The Main Zone mineralization as currently defined has a 1,000m strike length, is 15 to 20m thick, and extends down dip continuously for 300m and discontinuously for up to 600m. The Main Zone deposit strikes 320o and dips variably between 10° and 30° towards the southwest.

The Main Zone sulphide mineralization has been oxidized to a variable depth below surface, usually less than 30m, though in the northeast portion of the deposit oxidation can extend down dip for as much as 200m.

The silver-gold Upper Zone lies within the Tertiary volcanic rocks approximately 50 to 100m above the Main Zone sulphide replacement mineralization of the San Rafael deposit. The mineralized horizon can be up to 15m thick but often is approximately 5m thick. The Upper Zone is composed of irregular, sub-horizontal layers sub-parallel to the Main Zone. Mineralization consists of sulphides, however, sulphide content is much less than in the Main Zone. Weak base-metal mineralization with silver also occurs.

Zone 120 occurs not as a single horizon, but as multiple bedding- and intrusive-contact-related mineralized horizons. As currently defined, the Zone 120 mineralization occurs within a rock volume that is approximately 600m long, 250m wide and extends to a depth of about 350m below the surface. It strikes in a direction of 330°, and below the massive sulphide, the bedding-related mineralization dips steeply to the northeast at approximately 50°. The Zone 120 mineralization is interpreted to occur along near-vertical contacts between diorite and skarn-altered lime rich volcarenites in the lower parts, and in quartz-sericite-pyrite-altered volc-arenites in the upper portions. Mineralization is associated with generally 2 to 10% sulphides and is more irregular in shape and more variable in mineral character than the San Rafael Main Zone. It consists of silver-copper-gold mineralization in the form of chalcopyrite and tetrahedrite with minor pyrite, galena, sphalerite, arsenopyrite, chalcocite, jalpaite, native silver, copper and bismuth.

El Cajón mineralization consists of mantos and chimneys developed in skarn and recrystallized limestone. El Cajón and Zone 120 mineralization are similar in character consisting of veinlets and replacements of chalcopyrite and tetrahedrite-tennantite. The El Cajón deposit is roughly oval shaped extending 550m east-west and 400m north-south, with the mineralization aligned along the general 330° strike and 20° northeast dip of the limestone country rock. It varies in depth from approximately 20m below surface to a depth of approximately 250m.

Zone 120 in the eastern portion of the San Rafael deposit contains silver-copper mineralization within garnet-pyroxene-calcite skarn. The strong metasomatic alteration and the close spatial relationship with a large dioritic intrusion suggest that Zone 120 represents a proximal skarn deposit. Silver-lead-zinc mineralization, in the form of massive sulphide replacements in the Main Zone and, to a lesser extent, in the Upper Zone is associated with quartz-sericite-pyrite alteration. This alteration and mineralization type is believed to be a more distal phase of the skarn system. El Cajón is a proximal silver-copper skarn related to an adjacent nearly cylindrical diorite intrusive body. Mineralization at El Cajón is replacement type and occurs as horizons in recrystallized limestone which are connected by mineralized zones localized by steeply dipping contacts, faults and fractures. Each of these three deposits appears to be related to different intrusive bodies which served as the source of minerali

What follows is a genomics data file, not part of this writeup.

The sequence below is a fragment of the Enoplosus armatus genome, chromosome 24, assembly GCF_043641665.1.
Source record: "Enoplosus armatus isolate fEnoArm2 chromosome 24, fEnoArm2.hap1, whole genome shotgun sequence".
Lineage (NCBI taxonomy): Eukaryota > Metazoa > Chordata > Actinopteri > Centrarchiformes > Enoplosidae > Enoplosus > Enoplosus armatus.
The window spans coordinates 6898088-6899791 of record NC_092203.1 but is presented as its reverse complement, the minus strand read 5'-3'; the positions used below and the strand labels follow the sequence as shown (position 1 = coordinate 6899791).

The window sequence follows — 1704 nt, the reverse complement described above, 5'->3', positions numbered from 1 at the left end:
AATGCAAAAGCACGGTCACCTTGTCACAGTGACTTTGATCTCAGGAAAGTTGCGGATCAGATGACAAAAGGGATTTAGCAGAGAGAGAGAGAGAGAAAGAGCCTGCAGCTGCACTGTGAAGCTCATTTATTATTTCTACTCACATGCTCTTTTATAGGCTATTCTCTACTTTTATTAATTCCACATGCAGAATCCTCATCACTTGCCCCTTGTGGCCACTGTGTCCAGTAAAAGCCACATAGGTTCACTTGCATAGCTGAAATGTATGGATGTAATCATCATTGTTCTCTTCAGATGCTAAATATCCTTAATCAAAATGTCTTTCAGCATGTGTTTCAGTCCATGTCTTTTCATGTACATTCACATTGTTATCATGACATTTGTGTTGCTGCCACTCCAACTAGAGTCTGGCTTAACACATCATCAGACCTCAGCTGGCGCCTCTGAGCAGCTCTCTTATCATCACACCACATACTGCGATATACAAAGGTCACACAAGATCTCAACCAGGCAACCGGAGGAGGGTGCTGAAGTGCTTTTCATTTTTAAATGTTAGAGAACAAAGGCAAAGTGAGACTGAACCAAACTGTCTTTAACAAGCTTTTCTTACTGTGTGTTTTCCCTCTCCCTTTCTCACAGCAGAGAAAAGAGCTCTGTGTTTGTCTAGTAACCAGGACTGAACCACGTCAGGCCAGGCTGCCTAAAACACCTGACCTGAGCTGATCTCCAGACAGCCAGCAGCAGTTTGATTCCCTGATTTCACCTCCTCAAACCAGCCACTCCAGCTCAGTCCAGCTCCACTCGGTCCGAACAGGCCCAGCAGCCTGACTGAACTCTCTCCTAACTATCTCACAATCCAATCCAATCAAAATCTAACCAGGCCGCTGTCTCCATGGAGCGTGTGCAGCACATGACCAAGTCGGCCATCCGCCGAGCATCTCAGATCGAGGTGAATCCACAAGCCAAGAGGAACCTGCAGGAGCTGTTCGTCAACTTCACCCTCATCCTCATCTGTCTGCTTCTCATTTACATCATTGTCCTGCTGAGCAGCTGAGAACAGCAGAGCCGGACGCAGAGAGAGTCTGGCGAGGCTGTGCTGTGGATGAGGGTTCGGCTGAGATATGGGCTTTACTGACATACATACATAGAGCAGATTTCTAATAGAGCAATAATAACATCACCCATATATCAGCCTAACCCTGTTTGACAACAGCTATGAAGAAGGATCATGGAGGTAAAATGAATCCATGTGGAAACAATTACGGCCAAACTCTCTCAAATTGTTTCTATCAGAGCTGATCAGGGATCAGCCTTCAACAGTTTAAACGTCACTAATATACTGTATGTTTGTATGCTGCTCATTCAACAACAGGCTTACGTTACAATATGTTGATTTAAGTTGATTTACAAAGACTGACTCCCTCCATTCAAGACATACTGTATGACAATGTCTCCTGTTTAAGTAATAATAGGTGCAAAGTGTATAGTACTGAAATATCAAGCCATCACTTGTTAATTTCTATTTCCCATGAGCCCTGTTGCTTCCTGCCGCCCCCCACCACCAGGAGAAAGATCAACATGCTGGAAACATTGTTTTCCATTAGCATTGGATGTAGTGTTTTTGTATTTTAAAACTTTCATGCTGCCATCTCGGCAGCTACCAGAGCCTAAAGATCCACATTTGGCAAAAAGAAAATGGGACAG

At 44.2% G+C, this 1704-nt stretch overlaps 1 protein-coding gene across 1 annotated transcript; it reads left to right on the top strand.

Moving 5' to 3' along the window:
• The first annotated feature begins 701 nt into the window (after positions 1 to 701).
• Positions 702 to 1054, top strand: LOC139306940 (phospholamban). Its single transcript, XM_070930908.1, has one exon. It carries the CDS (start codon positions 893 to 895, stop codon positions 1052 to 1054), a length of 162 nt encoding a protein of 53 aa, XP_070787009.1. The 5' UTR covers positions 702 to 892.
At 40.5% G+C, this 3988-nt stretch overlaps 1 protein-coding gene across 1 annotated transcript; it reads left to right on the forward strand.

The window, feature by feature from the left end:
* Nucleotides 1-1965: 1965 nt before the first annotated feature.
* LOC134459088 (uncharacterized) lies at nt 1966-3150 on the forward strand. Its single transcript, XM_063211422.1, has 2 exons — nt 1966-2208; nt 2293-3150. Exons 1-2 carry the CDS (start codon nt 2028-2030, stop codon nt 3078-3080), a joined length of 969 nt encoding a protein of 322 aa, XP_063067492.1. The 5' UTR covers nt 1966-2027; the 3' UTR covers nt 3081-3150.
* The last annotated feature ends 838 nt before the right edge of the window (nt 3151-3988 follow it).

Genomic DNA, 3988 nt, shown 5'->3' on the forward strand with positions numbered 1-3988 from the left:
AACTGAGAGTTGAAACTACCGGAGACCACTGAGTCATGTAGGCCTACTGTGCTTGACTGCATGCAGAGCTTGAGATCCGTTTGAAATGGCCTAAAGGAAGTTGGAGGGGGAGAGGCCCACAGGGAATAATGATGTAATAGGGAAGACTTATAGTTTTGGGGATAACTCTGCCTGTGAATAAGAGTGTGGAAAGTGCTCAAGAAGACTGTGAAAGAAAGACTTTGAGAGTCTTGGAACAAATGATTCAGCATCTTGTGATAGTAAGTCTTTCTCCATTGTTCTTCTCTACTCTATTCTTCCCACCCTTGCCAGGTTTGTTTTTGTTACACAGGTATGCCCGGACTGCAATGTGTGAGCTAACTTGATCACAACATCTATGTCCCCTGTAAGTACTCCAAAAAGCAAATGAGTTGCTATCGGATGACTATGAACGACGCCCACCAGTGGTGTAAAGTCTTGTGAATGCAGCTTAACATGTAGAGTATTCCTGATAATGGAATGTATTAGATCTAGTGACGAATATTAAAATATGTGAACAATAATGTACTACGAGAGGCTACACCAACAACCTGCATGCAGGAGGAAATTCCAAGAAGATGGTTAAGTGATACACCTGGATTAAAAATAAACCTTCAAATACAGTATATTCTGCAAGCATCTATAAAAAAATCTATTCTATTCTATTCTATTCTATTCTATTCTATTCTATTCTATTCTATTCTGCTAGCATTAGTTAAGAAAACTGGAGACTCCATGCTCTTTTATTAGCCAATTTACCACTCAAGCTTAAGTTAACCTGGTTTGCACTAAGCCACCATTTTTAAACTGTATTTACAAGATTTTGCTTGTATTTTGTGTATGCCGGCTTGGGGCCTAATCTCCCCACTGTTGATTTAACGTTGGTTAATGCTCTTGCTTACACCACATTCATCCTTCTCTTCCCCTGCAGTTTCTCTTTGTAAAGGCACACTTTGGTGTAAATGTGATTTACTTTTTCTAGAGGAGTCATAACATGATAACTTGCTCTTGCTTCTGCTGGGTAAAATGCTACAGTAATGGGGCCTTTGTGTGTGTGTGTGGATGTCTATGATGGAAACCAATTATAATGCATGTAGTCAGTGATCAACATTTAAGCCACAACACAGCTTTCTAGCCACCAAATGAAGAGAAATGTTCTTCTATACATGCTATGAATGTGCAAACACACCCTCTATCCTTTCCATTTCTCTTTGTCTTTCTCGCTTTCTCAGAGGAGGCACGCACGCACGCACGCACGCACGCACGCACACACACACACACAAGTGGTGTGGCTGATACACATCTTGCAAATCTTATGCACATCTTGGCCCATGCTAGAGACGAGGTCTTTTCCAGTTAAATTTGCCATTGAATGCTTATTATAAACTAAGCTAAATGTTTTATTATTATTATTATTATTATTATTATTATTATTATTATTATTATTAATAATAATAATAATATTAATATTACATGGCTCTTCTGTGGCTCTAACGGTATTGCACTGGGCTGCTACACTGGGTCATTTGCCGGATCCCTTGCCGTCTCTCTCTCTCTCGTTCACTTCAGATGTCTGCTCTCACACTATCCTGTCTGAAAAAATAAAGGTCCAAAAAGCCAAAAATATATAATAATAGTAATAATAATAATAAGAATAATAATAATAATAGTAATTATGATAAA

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Mining Methods


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Crushers and Mills


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Cosalá Operations was put on care and maintenance in February 2020. The Company commenced reopening the operation in September 2021.
Silver oz  ....  Subscribe  ....  Subscribe  ....  Subscribe  ....  Subscribe572,036448,150920,8061,006,1191,162,290
Zinc lbs  ....  Subscribe  ....  Subscribe  ....  Subscribe  ....  Subscribe43,314,00234,219,47211,623,13810,488,77311,647,962
Lead lbs  ....  Subscribe  ....  Subscribe  ....  Subscribe  ....  Subscribe16,374,03012,865,8325,616,9054,188,5395,469,155
Silver Equivalent oz  ....  Subscribe  ....  Subscribe  ....  Subscribe  ....  Subscribe4,685,0534,165,3262,386,1351,925,6992,401,303
Gold Equivalent oz  ....  Subscribe  ....  Subscribe5,240
All production numbers are expressed as metal in concentrate.

Operational metrics

Daily ore mining rate  ....  Subscribe  ....  Subscribe  ....  Subscribe
Daily milling capacity  ....  Subscribe  ....  Subscribe  ....  Subscribe  ....  Subscribe1,750 t1,600 t1,600 t
Tonnes milled  ....  Subscribe  ....  Subscribe  ....  Subscribe  ....  Subscribe613,814 t544,472 t526,726 t500,509 t506,148 t
Daily milling rate  ....  Subscribe  ....  Subscribe  ....  Subscribe  ....  Subscribe

Production Costs

Total cash costs Silver USD  ....  Subscribe  ....  Subscribe  ....  Subscribe  ....  Subscribe -18.31 / oz **   -37.95 / oz **   -0.13 / oz **  
All-in sustaining costs (AISC) Silver USD  ....  Subscribe  ....  Subscribe  ....  Subscribe  ....  Subscribe -10.9 / oz **   -19.66 / oz **   0.57 / oz **  
** Net of By-Product.


Capital expenditures M USD  ....  Subscribe  ....  Subscribe  ....  Subscribe  ....  Subscribe 4.2   8.2   0.4  
Revenue M USD  ....  Subscribe  ....  Subscribe  ....  Subscribe  ....  Subscribe 39.6   41.5   21.5  
Pre-tax Income M USD  ....  Subscribe  ....  Subscribe  ....  Subscribe  ....  Subscribe 0.3   3.4   5.1  
After-tax Income M USD  ....  Subscribe  ....  Subscribe  ....  Subscribe  ....  Subscribe -1   2.8   4.9  

Heavy Mobile Equipment

Fleet data has not been reported.


Mine Management